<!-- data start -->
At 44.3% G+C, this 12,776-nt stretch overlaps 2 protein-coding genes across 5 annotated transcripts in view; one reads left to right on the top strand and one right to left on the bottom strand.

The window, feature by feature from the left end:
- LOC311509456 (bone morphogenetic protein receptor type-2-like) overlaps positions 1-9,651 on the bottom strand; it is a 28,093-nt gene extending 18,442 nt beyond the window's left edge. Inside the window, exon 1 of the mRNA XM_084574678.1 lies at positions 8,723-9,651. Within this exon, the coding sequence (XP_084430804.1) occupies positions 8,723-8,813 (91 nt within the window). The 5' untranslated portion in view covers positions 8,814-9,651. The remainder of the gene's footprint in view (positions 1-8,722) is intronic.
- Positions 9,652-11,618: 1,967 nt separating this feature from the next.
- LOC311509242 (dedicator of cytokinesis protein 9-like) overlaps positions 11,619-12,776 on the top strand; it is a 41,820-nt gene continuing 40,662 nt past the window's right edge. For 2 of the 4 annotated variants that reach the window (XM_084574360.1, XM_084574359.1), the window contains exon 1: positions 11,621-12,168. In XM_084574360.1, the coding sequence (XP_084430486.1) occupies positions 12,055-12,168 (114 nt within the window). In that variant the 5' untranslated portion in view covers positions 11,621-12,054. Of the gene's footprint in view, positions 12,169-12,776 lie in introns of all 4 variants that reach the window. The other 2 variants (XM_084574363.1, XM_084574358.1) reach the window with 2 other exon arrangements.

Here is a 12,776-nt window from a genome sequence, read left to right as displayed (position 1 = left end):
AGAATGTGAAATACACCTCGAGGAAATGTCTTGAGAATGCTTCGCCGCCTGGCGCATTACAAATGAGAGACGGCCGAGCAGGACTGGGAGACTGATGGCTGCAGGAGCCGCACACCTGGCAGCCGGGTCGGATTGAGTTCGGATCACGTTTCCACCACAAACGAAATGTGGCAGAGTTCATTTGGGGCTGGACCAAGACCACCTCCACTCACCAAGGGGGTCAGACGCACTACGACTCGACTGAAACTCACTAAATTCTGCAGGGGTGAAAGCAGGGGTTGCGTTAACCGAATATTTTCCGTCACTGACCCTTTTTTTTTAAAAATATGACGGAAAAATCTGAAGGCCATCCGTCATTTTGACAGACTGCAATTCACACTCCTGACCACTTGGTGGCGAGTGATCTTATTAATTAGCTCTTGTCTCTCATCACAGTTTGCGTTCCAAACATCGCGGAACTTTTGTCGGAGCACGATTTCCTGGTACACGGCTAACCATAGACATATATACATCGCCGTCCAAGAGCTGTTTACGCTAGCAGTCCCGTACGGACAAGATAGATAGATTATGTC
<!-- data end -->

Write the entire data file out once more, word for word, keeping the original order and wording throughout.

At 44.3% G+C, this 12,776-nt stretch overlaps 2 protein-coding genes across 5 annotated transcripts in view; one reads left to right on the top strand and one right to left on the bottom strand.

The window, feature by feature from the left end:
- LOC311509456 (bone morphogenetic protein receptor type-2-like) overlaps positions 1-9,651 on the bottom strand; it is a 28,093-nt gene extending 18,442 nt beyond the window's left edge. Inside the window, exon 1 of the mRNA XM_084574678.1 lies at positions 8,723-9,651. Within this exon, the coding sequence (XP_084430804.1) occupies positions 8,723-8,813 (91 nt within the window). The 5' untranslated portion in view covers positions 8,814-9,651. The remainder of the gene's footprint in view (positions 1-8,722) is intronic.
- Positions 9,652-11,618: 1,967 nt separating this feature from the next.
- LOC311509242 (dedicator of cytokinesis protein 9-like) overlaps positions 11,619-12,776 on the top strand; it is a 41,820-nt gene continuing 40,662 nt past the window's right edge. For 2 of the 4 annotated variants that reach the window (XM_084574360.1, XM_084574359.1), the window contains exon 1: positions 11,621-12,168. In XM_084574360.1, the coding sequence (XP_084430486.1) occupies positions 12,055-12,168 (114 nt within the window). In that variant the 5' untranslated portion in view covers positions 11,621-12,054. Of the gene's footprint in view, positions 12,169-12,776 lie in introns of all 4 variants that reach the window. The other 2 variants (XM_084574363.1, XM_084574358.1) reach the window with 2 other exon arrangements.

Here is a 12,776-nt window from a genome sequence, read left to right as displayed (position 1 = left end):
AGAATGTGAAATACACCTCGAGGAAATGTCTTGAGAATGCTTCGCCGCCTGGCGCATTACAAATGAGAGACGGCCGAGCAGGACTGGGAGACTGATGGCTGCAGGAGCCGCACACCTGGCAGCCGGGTCGGATTGAGTTCGGATCACGTTTCCACCACAAACGAAATGTGGCAGAGTTCATTTGGGGCTGGACCAAGACCACCTCCACTCACCAAGGGGGTCAGACGCACTACGACTCGACTGAAACTCACTAAATTCTGCAGGGGTGAAAGCAGGGGTTGCGTTAACCGAATATTTTCCGTCACTGACCCTTTTTTTTTAAAAATATGACGGAAAAATCTGAAGGCCATCCGTCATTTTGACAGACTGCAATTCACACTCCTGACCACTTGGTGGCGAGTGATCTTATTAATTAGCTCTTGTCTCTCATCACAGTTTGCGTTCCAAACATCGCGGAACTTTTGTCGGAGCACGATTTCCTGGTACACGGCTAACCATAGACATATATACATCGCCGTCCAAGAGCTGTTTACGCTAGCAGTCCCGTACGGACAAGATAGATAGATTATGTC